The Stuttgart approach – Two teams, two winners

© Manuel J. Karp / mjk fotografie , 2013

The two Formula Student teams, Rennteam and GreenTeam, are located close to each other at the University of Stuttgart. Both teams design and build their cars mostly independently – the Rennteam builds a combustion car, the GreenTeam builds an electric car. Is this independency their key to success?

© Manuel J. Karp / mjk fotografie , 2013

Rennteam Stuttgart
© Manuel J. Karp / mjk fotografie , 2013

What a night! It was a historic double victory for Rennteam and GreenTeam when both teams placed first place in the combustion and electric competition in Italy. Never had it happened before that two teams of the same university had both won at a Formula Student event. What makes these teams so special? How and where do they work together?

GreenTeam and Rennteam are located at the University of Stuttgart. The Rennteam designs and builds its combustion cars in the FKFS building while the GreenTeam has their own container which functions as workshop, office and electric development centre. If you visit the teams, you have the impression that they are separated, whereas other teams in the Formula Student claim for themselves to be one team with two cars. In Stuttgart it is obvious that there are two different teams. Is this their key to success?

© Manuel J. Karp / mjk fotografie , 2013

Greenteam Stuttgart
© Manuel J. Karp / mjk fotografie , 2013

This season the Rennteam has approximately 38 members, whereas the GreenTeam has 52 members. The teams are separate when it comes to organizational structures. You might think that the teams should use synergies to make the organization more efficient, but this double structure is the Stuttgart approach to win. Every member of the teams wants to build a car not just to participate in events, but to win events. Building a car which is as fast, light and as reliable as possible is very hard when you have to make compromises – and you have to make lots of compromises when you try to build a single monocoque and aerodynamics package for a combustion and electric car. The suspension requirements also differ depending if you have a single combustion engine or multiple electric motors. Combustion and electric cars additionally have very different needs when it comes to electrical systems, cooling systems and wheel assemblies. In Stuttgart it was therefore decided to develop these two different concepts with two different teams.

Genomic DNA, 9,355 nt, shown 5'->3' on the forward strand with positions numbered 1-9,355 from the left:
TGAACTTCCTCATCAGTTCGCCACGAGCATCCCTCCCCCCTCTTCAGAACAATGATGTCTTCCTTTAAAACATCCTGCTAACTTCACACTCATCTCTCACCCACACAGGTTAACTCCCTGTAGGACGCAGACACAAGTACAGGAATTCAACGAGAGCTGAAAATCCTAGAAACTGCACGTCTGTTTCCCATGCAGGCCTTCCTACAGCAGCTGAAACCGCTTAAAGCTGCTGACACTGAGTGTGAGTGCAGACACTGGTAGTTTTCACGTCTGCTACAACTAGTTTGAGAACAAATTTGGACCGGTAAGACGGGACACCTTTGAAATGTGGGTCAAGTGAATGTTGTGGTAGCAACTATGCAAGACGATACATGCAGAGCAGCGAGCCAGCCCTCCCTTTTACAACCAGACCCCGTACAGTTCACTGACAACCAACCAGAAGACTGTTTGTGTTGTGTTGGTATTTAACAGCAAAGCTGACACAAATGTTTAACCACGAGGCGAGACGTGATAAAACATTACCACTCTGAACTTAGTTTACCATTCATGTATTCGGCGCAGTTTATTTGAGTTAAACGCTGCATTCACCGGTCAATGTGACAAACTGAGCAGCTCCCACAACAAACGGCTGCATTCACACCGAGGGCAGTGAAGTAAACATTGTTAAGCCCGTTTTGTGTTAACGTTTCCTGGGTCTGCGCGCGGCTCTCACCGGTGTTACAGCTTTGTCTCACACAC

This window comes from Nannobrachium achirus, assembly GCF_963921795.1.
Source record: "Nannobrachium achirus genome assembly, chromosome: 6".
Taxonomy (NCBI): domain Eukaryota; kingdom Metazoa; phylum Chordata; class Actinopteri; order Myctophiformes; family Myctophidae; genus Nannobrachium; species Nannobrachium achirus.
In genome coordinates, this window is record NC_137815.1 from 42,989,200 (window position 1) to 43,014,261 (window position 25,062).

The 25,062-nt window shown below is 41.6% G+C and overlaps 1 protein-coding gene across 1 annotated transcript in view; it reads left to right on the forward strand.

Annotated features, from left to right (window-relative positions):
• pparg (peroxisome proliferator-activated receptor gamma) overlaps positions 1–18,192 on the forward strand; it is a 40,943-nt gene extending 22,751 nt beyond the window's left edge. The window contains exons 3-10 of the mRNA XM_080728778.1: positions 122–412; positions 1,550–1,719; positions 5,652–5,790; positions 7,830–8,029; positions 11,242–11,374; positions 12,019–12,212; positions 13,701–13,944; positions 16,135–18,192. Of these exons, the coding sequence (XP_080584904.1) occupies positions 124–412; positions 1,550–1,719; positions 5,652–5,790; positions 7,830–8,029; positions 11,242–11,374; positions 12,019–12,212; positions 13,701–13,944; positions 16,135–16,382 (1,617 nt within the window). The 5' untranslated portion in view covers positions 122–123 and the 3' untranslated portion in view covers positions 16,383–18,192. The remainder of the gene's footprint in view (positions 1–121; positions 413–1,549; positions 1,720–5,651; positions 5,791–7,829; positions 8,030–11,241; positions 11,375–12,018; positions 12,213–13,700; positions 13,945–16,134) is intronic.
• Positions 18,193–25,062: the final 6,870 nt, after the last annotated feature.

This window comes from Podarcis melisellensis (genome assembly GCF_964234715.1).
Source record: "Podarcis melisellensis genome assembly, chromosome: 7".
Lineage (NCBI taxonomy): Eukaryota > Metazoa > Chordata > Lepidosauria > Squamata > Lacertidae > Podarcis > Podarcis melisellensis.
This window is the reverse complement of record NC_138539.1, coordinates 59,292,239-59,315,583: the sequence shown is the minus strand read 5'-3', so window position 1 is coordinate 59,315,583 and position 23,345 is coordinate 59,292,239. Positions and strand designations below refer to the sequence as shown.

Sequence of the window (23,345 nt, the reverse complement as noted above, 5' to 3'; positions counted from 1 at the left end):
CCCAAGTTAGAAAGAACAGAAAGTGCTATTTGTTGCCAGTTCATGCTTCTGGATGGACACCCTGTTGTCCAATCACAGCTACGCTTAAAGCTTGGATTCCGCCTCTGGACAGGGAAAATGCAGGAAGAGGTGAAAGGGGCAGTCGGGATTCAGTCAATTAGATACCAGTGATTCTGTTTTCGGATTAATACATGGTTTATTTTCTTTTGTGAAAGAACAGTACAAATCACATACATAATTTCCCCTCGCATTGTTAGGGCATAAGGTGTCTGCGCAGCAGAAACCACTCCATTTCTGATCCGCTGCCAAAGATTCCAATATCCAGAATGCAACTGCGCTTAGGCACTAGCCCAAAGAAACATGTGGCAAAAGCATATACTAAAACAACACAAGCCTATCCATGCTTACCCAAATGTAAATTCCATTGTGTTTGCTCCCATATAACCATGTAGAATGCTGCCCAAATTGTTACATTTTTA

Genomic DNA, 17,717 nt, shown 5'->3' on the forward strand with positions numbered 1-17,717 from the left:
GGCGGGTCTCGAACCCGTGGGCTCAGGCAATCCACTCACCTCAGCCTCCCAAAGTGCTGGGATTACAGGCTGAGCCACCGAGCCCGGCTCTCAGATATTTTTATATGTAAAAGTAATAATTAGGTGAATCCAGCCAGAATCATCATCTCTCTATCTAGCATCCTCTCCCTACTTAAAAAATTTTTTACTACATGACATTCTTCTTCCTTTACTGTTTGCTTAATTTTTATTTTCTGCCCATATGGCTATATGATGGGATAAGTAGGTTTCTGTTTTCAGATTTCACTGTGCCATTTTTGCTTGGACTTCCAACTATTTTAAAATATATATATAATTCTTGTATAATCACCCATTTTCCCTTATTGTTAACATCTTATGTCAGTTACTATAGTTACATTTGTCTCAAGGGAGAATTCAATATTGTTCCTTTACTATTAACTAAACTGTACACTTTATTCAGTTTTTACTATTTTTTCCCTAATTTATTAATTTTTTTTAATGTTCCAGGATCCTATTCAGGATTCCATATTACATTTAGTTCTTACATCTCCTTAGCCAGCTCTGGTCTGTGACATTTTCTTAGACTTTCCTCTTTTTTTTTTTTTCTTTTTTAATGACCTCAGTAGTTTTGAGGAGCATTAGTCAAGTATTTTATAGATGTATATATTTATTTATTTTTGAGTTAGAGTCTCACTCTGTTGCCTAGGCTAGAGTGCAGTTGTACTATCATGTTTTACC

Having two teams also brings disadvantages. In only a limited number of cases could we establish a synergy between the teams that would reduce the time and material requirements. If we were, for example, to build the same monocoque for both cars there would be the opportunity to save time and money. The disadvantage to that approach is that such a monocoque would always be a compromise and would do little for our goal to win competitions. Additionally, two smaller teams with a clear structure for each are easier to organise and team member responsibilities are clearer.

One sad thing about having two different teams is that in some events both teams have to compete against each other. For example in Silverstone (FSUK) there is only one class for all combustion and electric teams. Therefore GreenTeam and Rennteam are then focusing only on their own cars, and both teams become fierce competitors for the week. Some events also have the rule that only one team per university is allowed to take part which then also leads to internal discussions regarding competition entry.